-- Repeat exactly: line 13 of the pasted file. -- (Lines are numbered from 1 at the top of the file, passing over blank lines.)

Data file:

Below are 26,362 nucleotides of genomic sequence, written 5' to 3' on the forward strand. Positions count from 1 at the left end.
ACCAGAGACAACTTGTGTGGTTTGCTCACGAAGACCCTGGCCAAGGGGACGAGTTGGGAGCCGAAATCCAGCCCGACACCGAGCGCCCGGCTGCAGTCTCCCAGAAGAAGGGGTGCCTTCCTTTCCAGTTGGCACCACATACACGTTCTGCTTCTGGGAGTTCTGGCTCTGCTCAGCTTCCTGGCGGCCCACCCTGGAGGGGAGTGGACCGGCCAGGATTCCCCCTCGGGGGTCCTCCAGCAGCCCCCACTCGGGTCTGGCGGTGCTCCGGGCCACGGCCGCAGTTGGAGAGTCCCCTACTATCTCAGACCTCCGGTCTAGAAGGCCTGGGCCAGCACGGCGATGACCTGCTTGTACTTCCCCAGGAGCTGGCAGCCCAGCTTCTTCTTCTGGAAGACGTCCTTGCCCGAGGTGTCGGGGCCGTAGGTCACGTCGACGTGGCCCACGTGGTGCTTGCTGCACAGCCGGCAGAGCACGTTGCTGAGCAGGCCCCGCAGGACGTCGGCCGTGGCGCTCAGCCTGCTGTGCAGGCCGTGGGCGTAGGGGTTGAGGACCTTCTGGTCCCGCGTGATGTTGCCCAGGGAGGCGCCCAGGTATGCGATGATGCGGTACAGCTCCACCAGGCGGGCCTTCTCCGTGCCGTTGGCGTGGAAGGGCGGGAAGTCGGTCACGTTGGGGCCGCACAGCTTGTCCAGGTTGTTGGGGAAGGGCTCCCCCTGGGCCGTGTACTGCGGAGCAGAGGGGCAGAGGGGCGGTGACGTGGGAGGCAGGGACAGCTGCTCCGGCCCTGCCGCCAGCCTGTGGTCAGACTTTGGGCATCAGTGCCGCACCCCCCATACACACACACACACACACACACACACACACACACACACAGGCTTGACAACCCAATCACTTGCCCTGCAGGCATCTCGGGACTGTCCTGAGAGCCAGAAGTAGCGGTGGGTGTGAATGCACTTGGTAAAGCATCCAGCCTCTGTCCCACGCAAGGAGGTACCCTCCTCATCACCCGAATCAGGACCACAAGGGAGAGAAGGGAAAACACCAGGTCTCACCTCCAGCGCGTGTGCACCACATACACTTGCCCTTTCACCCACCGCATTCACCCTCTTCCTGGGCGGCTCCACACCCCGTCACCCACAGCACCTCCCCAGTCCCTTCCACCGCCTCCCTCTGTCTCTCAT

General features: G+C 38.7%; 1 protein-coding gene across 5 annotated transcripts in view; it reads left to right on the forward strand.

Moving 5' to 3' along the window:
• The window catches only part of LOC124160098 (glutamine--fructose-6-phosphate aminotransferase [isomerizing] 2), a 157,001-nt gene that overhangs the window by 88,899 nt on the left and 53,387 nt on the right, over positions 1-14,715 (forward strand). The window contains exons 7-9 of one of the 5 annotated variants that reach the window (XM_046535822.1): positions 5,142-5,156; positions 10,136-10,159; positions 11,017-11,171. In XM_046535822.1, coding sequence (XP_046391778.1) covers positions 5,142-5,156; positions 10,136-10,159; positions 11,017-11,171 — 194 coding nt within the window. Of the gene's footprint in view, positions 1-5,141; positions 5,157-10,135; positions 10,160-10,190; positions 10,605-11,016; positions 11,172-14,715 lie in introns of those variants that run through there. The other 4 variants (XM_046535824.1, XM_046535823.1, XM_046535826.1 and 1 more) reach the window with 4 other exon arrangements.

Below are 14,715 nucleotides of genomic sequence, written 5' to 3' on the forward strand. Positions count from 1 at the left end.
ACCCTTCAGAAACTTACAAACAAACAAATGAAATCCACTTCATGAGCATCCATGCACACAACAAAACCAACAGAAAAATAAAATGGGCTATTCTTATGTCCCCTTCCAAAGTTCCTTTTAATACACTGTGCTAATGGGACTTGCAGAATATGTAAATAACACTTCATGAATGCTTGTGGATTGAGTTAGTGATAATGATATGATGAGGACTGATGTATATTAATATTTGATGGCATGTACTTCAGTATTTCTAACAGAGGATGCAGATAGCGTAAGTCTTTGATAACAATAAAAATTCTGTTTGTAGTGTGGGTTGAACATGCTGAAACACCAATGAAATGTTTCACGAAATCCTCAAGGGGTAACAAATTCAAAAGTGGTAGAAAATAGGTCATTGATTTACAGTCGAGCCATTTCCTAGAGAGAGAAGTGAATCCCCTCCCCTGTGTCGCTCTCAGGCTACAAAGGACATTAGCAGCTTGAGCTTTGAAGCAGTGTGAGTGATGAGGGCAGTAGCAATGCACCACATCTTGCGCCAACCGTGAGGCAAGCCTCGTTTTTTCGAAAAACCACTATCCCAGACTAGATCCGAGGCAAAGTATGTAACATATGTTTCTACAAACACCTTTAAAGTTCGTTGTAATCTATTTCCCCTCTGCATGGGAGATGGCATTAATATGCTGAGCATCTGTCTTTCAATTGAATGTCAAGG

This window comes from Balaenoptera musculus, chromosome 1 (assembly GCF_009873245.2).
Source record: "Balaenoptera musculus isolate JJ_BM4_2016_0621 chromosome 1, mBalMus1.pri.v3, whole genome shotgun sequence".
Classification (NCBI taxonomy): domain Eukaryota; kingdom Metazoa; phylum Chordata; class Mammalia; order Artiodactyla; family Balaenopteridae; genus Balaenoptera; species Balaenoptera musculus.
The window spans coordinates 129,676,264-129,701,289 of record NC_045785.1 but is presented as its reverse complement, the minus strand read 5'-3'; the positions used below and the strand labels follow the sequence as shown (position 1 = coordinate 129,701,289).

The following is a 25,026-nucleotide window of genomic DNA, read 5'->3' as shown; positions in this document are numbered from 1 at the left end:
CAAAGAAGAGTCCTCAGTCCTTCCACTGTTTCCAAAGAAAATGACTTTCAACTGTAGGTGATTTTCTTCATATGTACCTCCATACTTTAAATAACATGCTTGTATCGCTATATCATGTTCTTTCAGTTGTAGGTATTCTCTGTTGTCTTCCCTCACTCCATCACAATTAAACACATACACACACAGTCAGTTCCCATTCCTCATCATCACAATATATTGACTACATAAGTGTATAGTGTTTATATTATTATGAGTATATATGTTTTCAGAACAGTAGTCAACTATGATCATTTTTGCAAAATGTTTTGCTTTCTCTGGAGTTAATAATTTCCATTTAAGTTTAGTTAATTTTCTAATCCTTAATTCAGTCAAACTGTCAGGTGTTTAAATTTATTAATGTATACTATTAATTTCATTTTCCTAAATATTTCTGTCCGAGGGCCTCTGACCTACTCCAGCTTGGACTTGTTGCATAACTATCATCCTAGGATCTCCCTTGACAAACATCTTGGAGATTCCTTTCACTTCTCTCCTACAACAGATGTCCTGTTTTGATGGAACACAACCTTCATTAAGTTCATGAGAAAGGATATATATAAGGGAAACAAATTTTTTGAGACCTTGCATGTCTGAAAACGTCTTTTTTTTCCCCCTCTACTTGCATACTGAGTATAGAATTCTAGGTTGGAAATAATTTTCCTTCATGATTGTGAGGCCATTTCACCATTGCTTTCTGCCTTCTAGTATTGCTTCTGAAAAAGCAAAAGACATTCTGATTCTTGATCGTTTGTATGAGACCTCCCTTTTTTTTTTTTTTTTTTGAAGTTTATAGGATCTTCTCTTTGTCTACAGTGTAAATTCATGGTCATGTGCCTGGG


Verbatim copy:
CAAAGAAGAGTCCTCAGTCCTTCCACTGTTTCCAAAGAAAATGACTTTCAACTGTAGGTGATTTTCTTCATATGTACCTCCATACTTTAAATAACATGCTTGTATCGCTATATCATGTTCTTTCAGTTGTAGGTATTCTCTGTTGTCTTCCCTCACTCCATCACAATTAAACACATACACACACAGTCAGTTCCCATTCCTCATCATCACAATATATTGACTACATAAGTGTATAGTGTTTATATTATTATGAGTATATATGTTTTCAGAACAGTAGTCAACTATGATCATTTTTGCAAAATGTTTTGCTTTCTCTGGAGTTAATAATTTCCATTTAAGTTTAGTTAATTTTCTAATCCTTAATTCAGTCAAACTGTCAGGTGTTTAAATTTATTAATGTATACTATTAATTTCATTTTCCTAAATATTTCTGTCCGAGGGCCTCTGACCTACTCCAGCTTGGACTTGTTGCATAACTATCATCCTAGGATCTCCCTTGACAAACATCTTGGAGATTCCTTTCACTTCTCTCCTACAACAGATGTCCTGTTTTGATGGAACACAACCTTCATTAAGTTCATGAGAAAGGATATATATAAGGGAAACAAATTTTTTGAGACCTTGCATGTCTGAAAACGTCTTTTTTTTCCCCCTCTACTTGCATACTGAGTATAGAATTCTAGGTTGGAAATAATTTTCCTTCATGATTGTGAGGCCATTTCACCATTGCTTTCTGCCTTCTAGTATTGCTTCTGAAAAAGCAAAAGACATTCTGATTCTTGATCGTTTGTATGAGACCTCCCTTTTTTTTTTTTTTTTTTGAAGTTTATAGGATCTTCTCTTTGTCTACAGTGTAAATTCATGGTCATGTGCCTGGG